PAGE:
Should administrators leave Yik Yak to the students?

All negative posts are 'teaching opportunities,' says NASPA president

The recent controversy surrounding administrators' purported use of anonymous, geography-based social media app Yik Yak at the annual NASPA meeting has led to a wider discussion about the role of the app in student affairs, The Chronicle of Higher Education reports.

No break from Yik Yak troubles at student affairs conference

At the conference in New Orleans this week, it appears student affairs administrators took to Yik Yak to share their (not always PG) experiences. Because the app is anonymous, it is impossible to prove who wrote the controversial messages, but many posts included details that suggested they were posted by attendees.

The Chronicle of Higher Education picked up on the activity and word of it spread.  

In response, NASPA added a session to the Wednesday morning schedule: "Yik Yak @ the NASPA Conference."

A major theme throughout the session discussion, says attendee Brittany Duron, a graduate student at Slippery Rock University, is that people were most concerned with maintaining professionalism and relationships on campus—not necessarily the content of the "Yaks" themselves.

And if students see the negative press about the conference? Student affairs officials should use it to educate students, says session organizer Rey Junco, an Iowa State University associate professor of education and computer interaction and a Harvard University Berkman Center for Internet and Society faculty associate.

Junco encourages his colleagues to explain that "higher education professionals are real people, too" and to lead a conversation about personal responsibility on social media.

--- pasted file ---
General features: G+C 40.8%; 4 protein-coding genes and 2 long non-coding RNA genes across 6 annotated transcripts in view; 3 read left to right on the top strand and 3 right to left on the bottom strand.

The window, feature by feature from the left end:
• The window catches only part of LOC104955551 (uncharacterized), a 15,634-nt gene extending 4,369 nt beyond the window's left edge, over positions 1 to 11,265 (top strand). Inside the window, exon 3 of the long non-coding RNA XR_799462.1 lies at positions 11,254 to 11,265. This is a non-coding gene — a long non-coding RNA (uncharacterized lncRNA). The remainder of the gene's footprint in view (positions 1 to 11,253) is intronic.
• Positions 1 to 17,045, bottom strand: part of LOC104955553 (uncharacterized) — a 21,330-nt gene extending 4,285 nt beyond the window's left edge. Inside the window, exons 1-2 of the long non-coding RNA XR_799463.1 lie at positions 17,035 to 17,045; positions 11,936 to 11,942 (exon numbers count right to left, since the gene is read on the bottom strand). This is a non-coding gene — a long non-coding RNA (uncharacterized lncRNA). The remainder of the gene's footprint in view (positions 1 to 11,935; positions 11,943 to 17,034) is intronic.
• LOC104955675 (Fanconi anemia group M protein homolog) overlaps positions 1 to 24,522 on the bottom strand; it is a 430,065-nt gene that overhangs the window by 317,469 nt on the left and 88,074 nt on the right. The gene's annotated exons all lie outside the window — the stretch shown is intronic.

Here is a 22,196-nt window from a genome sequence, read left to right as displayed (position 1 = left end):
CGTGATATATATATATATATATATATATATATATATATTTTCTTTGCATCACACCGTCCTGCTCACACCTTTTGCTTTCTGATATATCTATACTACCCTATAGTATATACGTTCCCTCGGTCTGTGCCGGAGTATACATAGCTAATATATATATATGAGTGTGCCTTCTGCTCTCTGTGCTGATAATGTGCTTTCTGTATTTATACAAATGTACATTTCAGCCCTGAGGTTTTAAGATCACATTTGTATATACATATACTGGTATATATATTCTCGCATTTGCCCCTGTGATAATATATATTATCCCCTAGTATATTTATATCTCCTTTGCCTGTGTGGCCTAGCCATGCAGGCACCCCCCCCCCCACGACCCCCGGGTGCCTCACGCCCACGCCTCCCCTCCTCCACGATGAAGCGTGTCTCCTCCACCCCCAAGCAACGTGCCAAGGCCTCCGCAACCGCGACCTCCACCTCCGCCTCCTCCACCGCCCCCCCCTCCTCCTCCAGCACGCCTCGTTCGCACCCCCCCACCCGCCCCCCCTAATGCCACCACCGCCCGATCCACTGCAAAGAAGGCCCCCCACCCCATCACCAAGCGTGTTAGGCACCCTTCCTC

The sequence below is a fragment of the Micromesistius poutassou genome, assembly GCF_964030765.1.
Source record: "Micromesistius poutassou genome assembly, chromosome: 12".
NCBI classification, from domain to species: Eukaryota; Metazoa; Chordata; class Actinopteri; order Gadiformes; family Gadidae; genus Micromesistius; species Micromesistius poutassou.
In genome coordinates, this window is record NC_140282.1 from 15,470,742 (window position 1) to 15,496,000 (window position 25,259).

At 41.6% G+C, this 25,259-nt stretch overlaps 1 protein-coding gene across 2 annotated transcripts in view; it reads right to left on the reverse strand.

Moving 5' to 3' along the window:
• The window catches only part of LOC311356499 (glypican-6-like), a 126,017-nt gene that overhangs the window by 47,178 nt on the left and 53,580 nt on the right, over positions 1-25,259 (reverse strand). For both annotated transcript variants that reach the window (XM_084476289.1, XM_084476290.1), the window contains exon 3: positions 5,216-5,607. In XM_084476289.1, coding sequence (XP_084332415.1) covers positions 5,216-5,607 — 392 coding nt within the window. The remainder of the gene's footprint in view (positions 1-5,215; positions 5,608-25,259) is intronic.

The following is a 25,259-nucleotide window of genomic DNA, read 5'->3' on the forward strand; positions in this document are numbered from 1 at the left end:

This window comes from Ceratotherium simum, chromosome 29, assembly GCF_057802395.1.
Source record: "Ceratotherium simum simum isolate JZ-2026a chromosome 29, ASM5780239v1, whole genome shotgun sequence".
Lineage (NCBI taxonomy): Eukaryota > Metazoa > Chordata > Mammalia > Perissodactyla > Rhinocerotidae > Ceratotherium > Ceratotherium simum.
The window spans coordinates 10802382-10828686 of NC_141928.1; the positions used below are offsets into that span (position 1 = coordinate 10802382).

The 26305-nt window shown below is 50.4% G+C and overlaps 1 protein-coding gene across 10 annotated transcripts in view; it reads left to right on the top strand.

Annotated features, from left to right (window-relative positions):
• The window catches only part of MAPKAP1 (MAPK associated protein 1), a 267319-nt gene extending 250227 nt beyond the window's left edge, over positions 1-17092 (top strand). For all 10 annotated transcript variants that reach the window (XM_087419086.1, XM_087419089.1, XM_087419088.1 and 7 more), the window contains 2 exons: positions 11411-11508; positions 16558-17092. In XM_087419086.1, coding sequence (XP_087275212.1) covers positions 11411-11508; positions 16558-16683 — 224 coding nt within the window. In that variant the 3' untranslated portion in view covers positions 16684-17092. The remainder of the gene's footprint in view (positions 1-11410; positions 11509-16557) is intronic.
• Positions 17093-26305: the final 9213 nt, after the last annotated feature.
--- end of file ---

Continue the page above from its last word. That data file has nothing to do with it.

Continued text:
Reasons to Yak

Students will find a way to rant no matter what, says David Parry, a Saint Joseph's University associate professor of communications and digital media, calling Yik Yak modern bathroom wall graffiti.

The app has been linked to stories of threats, bullying, and racism, but being active on it allows administrators to contribute positive messages to the conversation as well, says Parry.

"Although I hate some of the things I read on Yik Yak, they're all teaching opportunities," says Kevin Kruger, NASPA president.

What professors should do about hate speech on Yik Yak

The app also gives administrators a way to monitor campus climate, argues Jeremy Littau, an assistant professor of journalism and communications at Lehigh University. "To me, that's kind of like the fire alarm," he says.

Some experts on the subject caution against overreacting to the app. When Lehigh sent an email to the student body to condemn the app, for example, more students signed up, says Littau. Before, not many actually even knew it existed, he explains.

And although the company has seen recent venture-capital backing, the business model may not be sustainable, says Tracy Mitrano, Cornell University's director of Internet culture, policy, and law.

"To date, all the negative gossip sites have failed," says Mitrano (Fabris/Supiano, The Chronicle of Higher Education, 3/27; Schmidt, The Chronicle of Higher Education, 1/29).

The takeaway: Controversy surrounding Yik Yaks at the annual NASPA meeting has spurred a larger discussion of the role of the anonymous messaging app in student affairs on campuses, reports The Chronicle of Higher Education.

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